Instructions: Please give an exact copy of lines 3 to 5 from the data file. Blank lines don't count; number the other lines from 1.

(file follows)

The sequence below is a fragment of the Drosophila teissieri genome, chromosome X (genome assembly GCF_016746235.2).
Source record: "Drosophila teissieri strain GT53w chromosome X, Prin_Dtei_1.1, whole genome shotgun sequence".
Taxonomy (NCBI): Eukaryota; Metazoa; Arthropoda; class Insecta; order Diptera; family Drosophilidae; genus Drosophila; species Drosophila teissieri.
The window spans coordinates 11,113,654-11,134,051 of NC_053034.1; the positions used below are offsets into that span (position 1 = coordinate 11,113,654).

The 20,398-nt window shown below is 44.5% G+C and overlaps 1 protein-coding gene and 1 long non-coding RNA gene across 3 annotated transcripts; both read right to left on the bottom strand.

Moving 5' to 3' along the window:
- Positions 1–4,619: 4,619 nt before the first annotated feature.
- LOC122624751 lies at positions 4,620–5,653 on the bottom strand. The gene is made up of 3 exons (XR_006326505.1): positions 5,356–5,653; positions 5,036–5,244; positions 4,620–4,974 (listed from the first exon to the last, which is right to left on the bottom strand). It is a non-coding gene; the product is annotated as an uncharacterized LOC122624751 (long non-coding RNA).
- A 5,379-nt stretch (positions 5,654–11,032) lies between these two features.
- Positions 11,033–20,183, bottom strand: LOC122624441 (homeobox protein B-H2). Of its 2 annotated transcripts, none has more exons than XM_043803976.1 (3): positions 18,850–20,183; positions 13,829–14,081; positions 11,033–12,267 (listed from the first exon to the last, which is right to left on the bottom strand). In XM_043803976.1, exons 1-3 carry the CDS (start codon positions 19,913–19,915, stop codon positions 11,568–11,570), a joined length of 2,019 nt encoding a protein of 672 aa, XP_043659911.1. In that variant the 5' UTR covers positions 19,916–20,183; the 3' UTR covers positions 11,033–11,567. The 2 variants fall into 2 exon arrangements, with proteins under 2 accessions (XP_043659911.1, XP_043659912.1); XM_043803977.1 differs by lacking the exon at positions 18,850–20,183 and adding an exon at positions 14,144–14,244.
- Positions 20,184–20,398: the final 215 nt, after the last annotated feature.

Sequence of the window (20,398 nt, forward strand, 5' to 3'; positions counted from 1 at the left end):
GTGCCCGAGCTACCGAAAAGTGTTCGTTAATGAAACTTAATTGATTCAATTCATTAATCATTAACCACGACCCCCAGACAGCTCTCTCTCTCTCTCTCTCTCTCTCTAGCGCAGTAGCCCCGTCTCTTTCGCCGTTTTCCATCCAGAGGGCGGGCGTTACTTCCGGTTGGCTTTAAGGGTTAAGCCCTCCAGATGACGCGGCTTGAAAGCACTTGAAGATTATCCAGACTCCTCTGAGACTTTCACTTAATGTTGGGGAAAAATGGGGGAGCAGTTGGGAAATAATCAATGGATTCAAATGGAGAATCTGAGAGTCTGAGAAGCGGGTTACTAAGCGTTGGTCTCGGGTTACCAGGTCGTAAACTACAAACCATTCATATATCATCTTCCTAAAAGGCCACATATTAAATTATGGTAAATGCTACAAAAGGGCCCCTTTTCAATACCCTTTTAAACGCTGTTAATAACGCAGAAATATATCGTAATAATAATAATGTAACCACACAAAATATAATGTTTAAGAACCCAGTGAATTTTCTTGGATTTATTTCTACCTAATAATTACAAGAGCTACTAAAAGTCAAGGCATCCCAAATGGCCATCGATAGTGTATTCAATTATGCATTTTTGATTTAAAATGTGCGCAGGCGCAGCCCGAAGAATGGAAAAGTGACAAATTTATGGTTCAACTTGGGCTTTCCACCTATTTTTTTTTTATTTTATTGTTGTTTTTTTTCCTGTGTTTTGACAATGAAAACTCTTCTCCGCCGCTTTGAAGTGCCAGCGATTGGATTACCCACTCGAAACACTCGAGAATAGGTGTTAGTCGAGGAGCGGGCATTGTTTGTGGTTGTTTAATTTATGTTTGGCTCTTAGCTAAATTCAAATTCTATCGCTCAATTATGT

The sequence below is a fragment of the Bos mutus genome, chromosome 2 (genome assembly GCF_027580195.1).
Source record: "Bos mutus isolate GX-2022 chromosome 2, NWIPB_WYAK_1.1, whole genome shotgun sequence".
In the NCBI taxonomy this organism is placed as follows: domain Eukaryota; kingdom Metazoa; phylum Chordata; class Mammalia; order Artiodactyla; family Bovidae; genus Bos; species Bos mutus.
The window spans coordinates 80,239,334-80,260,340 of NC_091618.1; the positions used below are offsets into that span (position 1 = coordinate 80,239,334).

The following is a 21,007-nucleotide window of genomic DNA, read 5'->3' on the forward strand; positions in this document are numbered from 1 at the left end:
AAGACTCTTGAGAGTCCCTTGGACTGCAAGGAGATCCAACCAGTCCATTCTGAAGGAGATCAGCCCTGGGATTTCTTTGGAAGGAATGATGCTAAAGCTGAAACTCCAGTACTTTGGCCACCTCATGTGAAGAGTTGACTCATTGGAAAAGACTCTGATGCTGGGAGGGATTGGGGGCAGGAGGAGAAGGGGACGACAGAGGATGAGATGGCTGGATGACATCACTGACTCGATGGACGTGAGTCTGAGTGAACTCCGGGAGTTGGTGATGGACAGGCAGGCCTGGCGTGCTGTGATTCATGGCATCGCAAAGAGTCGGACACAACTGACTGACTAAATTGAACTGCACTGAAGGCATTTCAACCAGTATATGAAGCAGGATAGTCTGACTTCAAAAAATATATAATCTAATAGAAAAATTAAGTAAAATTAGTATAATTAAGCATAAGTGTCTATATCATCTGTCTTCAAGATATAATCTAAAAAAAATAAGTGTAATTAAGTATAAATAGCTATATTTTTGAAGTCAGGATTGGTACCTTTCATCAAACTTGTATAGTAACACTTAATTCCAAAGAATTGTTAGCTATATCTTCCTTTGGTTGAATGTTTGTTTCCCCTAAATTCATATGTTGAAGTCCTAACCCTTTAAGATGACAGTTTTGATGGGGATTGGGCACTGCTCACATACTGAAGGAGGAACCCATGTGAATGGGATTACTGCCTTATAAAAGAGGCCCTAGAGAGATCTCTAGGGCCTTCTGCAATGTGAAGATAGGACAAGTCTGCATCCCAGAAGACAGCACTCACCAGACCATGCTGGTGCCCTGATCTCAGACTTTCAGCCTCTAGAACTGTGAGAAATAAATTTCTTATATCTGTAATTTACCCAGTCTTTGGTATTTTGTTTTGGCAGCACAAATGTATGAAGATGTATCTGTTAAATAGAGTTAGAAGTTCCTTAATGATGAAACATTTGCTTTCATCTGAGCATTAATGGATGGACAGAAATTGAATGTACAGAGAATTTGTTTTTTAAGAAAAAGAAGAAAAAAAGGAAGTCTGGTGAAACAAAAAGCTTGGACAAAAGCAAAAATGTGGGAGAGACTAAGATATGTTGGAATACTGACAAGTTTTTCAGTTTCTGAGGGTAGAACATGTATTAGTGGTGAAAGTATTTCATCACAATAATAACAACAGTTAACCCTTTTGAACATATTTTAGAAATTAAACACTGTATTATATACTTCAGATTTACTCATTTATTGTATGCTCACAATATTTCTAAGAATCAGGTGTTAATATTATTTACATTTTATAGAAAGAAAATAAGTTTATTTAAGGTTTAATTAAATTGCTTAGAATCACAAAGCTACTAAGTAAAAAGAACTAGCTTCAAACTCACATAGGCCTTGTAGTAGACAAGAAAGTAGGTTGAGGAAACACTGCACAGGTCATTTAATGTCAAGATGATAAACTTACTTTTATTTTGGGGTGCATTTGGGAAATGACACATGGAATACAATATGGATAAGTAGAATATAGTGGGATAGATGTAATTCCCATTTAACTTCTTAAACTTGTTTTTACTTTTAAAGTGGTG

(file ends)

Taxonomy (NCBI): Eukaryota; Metazoa; Arthropoda; class Insecta; order Diptera; family Drosophilidae; genus Drosophila; species Drosophila teissieri.
The window spans coordinates 11,113,654-11,134,051 of NC_053034.1; the positions used below are offsets into that span (position 1 = coordinate 11,113,654).

The 20,398-nt window shown below is 44.5% G+C and overlaps 1 protein-coding gene and 1 long non-coding RNA gene across 3 annotated transcripts; both read right to left on the bottom strand.